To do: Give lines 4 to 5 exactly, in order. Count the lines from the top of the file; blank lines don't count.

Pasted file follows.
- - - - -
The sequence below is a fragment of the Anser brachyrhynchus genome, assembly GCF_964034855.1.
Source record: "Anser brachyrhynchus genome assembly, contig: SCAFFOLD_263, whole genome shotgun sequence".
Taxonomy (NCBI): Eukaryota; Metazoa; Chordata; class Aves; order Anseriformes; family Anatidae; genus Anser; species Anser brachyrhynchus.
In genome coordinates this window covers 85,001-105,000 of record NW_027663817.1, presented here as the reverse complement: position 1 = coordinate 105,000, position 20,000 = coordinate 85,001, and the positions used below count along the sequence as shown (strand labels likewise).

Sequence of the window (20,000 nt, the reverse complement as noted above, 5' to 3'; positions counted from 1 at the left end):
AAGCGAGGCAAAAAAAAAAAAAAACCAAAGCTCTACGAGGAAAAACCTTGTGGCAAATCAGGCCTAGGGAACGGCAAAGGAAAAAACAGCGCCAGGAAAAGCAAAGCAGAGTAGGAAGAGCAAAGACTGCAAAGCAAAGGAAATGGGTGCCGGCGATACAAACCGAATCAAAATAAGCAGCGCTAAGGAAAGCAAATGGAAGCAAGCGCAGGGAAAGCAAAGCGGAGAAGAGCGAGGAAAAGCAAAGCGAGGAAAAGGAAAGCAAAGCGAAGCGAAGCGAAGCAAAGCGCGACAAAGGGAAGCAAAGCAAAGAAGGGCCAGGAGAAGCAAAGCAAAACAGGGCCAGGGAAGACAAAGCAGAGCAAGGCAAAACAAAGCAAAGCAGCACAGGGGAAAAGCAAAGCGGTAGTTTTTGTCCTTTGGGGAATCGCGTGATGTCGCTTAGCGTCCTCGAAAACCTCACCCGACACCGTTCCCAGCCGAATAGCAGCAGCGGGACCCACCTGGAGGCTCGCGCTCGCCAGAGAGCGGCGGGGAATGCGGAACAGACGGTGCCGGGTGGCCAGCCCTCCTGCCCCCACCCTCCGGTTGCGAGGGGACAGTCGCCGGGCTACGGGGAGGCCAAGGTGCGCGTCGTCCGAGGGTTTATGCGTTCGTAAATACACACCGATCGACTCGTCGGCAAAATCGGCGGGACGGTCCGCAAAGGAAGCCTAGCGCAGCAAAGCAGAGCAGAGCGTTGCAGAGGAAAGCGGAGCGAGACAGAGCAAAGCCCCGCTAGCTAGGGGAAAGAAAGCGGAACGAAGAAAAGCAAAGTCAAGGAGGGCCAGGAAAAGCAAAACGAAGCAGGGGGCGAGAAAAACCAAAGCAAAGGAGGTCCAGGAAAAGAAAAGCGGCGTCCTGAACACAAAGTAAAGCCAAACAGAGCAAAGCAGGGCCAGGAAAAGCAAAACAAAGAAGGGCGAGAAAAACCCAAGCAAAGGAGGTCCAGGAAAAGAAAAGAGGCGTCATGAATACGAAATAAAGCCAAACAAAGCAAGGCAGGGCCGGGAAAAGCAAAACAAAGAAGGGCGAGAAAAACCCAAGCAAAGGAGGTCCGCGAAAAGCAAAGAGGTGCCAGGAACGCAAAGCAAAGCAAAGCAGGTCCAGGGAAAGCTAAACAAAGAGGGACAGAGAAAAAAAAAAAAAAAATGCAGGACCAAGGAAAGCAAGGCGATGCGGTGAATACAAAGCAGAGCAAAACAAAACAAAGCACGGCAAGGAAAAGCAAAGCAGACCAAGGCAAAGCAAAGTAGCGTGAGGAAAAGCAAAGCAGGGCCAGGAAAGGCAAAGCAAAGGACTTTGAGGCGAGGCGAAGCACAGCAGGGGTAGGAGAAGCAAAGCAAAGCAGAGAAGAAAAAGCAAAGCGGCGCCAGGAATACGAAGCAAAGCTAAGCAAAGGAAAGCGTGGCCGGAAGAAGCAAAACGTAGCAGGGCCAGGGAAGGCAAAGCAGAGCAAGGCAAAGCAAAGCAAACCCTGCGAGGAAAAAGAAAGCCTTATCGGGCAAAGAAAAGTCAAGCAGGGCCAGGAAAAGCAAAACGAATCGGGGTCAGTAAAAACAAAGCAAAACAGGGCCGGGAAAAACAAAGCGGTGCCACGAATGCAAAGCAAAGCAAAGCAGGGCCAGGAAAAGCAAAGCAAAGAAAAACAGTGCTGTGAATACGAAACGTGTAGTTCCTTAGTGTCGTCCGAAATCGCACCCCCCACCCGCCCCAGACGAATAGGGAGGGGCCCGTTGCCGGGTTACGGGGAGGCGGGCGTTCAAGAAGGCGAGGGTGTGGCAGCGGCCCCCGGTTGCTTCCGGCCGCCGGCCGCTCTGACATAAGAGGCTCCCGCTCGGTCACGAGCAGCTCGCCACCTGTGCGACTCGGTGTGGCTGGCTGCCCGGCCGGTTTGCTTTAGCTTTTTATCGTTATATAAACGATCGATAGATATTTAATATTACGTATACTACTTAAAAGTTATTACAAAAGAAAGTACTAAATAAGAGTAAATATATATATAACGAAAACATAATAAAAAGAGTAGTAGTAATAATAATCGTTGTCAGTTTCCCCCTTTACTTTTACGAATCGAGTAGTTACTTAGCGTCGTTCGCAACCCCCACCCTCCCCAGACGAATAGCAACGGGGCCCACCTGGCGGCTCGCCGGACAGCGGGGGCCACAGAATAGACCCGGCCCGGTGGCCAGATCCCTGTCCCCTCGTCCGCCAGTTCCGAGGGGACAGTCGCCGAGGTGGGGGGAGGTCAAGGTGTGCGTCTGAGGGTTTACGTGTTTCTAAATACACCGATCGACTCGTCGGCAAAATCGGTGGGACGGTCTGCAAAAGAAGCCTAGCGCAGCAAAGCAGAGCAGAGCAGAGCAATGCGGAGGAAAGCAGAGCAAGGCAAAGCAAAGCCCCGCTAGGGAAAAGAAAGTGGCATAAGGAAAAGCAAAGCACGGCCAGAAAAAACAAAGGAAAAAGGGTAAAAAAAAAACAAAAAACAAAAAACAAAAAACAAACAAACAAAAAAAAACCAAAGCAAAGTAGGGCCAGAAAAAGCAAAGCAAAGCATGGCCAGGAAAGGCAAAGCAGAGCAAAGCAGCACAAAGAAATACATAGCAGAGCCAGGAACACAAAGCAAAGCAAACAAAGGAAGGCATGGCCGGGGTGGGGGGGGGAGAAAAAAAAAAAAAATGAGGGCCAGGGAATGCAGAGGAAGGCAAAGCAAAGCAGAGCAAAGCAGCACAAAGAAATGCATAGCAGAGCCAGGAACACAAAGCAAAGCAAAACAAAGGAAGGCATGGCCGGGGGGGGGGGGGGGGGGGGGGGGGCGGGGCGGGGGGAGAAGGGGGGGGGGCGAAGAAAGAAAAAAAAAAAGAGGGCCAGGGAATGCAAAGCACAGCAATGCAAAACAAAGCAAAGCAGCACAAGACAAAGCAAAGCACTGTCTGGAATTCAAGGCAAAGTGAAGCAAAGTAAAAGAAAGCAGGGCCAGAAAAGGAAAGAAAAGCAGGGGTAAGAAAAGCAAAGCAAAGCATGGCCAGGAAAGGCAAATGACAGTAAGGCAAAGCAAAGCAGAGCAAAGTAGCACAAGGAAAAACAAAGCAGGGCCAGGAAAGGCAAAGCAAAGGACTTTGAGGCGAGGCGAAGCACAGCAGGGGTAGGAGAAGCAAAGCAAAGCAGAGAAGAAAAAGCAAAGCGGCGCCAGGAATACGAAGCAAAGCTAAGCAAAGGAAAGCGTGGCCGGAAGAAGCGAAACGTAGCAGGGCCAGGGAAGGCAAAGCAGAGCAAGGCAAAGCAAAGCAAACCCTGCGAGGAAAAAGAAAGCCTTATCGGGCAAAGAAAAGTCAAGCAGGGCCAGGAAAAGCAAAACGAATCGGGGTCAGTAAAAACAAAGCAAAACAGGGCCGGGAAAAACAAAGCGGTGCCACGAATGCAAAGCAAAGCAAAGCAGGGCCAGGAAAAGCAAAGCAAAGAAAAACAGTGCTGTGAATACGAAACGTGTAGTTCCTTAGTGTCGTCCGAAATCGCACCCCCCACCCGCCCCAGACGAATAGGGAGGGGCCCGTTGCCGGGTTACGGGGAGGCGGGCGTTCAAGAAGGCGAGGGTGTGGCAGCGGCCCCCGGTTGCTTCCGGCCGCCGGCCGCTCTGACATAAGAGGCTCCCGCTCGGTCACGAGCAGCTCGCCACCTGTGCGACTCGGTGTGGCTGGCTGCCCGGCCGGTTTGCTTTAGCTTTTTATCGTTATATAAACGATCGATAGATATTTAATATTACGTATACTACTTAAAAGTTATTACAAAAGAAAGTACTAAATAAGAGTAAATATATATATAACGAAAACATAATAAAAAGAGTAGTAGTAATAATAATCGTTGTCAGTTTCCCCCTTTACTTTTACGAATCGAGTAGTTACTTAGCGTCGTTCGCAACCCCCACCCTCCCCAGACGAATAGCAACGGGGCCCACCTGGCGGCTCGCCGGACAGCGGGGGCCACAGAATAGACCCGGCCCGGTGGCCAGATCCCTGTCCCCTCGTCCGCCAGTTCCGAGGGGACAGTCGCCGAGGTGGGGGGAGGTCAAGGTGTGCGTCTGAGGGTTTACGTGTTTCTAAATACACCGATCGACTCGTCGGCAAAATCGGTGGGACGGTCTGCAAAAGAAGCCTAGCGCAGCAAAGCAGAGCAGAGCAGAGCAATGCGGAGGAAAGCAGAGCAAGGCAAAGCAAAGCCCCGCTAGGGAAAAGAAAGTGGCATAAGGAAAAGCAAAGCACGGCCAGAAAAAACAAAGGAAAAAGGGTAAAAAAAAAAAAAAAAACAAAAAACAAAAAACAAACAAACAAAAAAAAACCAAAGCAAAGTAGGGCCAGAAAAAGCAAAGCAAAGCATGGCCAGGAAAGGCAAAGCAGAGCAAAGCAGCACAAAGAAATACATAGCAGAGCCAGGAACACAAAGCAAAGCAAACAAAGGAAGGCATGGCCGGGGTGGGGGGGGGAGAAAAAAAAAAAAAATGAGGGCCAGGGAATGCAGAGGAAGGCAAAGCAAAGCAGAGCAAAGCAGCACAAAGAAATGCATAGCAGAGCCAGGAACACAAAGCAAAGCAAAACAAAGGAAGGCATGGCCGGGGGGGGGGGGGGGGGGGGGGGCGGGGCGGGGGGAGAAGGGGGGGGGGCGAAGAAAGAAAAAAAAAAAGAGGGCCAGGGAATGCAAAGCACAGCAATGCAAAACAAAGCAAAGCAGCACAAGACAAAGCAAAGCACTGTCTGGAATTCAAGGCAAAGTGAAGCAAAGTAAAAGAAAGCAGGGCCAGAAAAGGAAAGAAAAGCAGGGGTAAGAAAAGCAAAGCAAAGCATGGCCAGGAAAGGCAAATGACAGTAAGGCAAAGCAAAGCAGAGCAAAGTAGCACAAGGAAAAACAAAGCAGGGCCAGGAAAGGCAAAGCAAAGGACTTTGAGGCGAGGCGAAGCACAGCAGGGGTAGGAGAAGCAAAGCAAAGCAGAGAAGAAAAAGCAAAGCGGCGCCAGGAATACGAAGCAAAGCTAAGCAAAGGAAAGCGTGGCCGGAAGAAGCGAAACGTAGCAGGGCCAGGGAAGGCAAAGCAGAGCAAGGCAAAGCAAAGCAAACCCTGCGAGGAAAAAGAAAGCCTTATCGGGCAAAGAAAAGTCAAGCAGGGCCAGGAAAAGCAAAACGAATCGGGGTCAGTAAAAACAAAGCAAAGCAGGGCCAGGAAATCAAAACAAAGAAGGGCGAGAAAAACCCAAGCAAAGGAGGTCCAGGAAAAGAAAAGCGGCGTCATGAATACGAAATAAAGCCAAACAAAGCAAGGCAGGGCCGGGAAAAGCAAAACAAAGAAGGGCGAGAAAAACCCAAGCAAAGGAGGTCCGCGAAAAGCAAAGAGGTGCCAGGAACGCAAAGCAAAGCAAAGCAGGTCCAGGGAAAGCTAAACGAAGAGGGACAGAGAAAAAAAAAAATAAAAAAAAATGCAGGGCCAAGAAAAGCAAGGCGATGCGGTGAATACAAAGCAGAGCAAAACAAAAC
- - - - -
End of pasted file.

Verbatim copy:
In genome coordinates this window covers 85,001-105,000 of record NW_027663817.1, presented here as the reverse complement: position 1 = coordinate 105,000, position 20,000 = coordinate 85,001, and the positions used below count along the sequence as shown (strand labels likewise).

Sequence of the window (20,000 nt, the reverse complement as noted above, 5' to 3'; positions counted from 1 at the left end):